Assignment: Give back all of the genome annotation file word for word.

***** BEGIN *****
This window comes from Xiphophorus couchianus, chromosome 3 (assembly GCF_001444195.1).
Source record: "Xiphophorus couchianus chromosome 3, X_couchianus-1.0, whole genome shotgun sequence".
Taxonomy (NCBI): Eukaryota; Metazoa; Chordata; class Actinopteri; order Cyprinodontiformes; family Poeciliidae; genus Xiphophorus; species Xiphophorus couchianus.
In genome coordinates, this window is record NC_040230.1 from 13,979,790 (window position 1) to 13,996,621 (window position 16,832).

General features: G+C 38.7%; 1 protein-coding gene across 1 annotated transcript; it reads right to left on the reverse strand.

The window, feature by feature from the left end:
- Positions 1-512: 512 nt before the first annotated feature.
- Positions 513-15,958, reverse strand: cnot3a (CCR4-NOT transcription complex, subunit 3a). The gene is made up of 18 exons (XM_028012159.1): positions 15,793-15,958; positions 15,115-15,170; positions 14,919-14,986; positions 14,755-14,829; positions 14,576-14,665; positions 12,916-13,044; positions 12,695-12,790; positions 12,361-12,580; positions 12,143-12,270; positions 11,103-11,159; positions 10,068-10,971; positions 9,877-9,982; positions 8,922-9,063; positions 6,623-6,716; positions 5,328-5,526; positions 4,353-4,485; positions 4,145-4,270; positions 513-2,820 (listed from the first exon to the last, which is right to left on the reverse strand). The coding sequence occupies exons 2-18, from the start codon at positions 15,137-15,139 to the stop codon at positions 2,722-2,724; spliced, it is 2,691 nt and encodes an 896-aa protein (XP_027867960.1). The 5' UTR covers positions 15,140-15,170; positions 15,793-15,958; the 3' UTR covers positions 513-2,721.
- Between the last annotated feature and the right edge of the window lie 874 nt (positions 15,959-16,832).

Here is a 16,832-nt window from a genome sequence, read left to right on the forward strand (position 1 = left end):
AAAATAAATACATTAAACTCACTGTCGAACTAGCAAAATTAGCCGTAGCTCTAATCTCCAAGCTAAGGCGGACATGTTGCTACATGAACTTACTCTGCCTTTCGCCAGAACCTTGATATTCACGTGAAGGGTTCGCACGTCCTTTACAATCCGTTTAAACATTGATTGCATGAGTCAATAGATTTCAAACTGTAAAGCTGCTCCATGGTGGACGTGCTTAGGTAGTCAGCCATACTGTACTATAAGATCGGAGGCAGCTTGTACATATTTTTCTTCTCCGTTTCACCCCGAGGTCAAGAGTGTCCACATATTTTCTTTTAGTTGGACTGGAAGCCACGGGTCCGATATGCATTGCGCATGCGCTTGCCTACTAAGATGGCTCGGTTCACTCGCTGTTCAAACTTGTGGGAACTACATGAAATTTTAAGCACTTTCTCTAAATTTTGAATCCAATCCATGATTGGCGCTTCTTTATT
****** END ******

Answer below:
This window comes from Xiphophorus couchianus, chromosome 3 (assembly GCF_001444195.1).
Source record: "Xiphophorus couchianus chromosome 3, X_couchianus-1.0, whole genome shotgun sequence".
Taxonomy (NCBI): Eukaryota; Metazoa; Chordata; class Actinopteri; order Cyprinodontiformes; family Poeciliidae; genus Xiphophorus; species Xiphophorus couchianus.
In genome coordinates, this window is record NC_040230.1 from 13,979,790 (window position 1) to 13,996,621 (window position 16,832).

General features: G+C 38.7%; 1 protein-coding gene across 1 annotated transcript; it reads right to left on the reverse strand.

The window, feature by feature from the left end:
- Positions 1-512: 512 nt before the first annotated feature.
- Positions 513-15,958, reverse strand: cnot3a (CCR4-NOT transcription complex, subunit 3a). The gene is made up of 18 exons (XM_028012159.1): positions 15,793-15,958; positions 15,115-15,170; positions 14,919-14,986; positions 14,755-14,829; positions 14,576-14,665; positions 12,916-13,044; positions 12,695-12,790; positions 12,361-12,580; positions 12,143-12,270; positions 11,103-11,159; positions 10,068-10,971; positions 9,877-9,982; positions 8,922-9,063; positions 6,623-6,716; positions 5,328-5,526; positions 4,353-4,485; positions 4,145-4,270; positions 513-2,820 (listed from the first exon to the last, which is right to left on the reverse strand). The coding sequence occupies exons 2-18, from the start codon at positions 15,137-15,139 to the stop codon at positions 2,722-2,724; spliced, it is 2,691 nt and encodes an 896-aa protein (XP_027867960.1). The 5' UTR covers positions 15,140-15,170; positions 15,793-15,958; the 3' UTR covers positions 513-2,721.
- Between the last annotated feature and the right edge of the window lie 874 nt (positions 15,959-16,832).

Here is a 16,832-nt window from a genome sequence, read left to right on the forward strand (position 1 = left end):
AAAATAAATACATTAAACTCACTGTCGAACTAGCAAAATTAGCCGTAGCTCTAATCTCCAAGCTAAGGCGGACATGTTGCTACATGAACTTACTCTGCCTTTCGCCAGAACCTTGATATTCACGTGAAGGGTTCGCACGTCCTTTACAATCCGTTTAAACATTGATTGCATGAGTCAATAGATTTCAAACTGTAAAGCTGCTCCATGGTGGACGTGCTTAGGTAGTCAGCCATACTGTACTATAAGATCGGAGGCAGCTTGTACATATTTTTCTTCTCCGTTTCACCCCGAGGTCAAGAGTGTCCACATATTTTCTTTTAGTTGGACTGGAAGCCACGGGTCCGATATGCATTGCGCATGCGCTTGCCTACTAAGATGGCTCGGTTCACTCGCTGTTCAAACTTGTGGGAACTACATGAAATTTTAAGCACTTTCTCTAAATTTTGAATCCAATCCATGATTGGCGCTTCTTTATT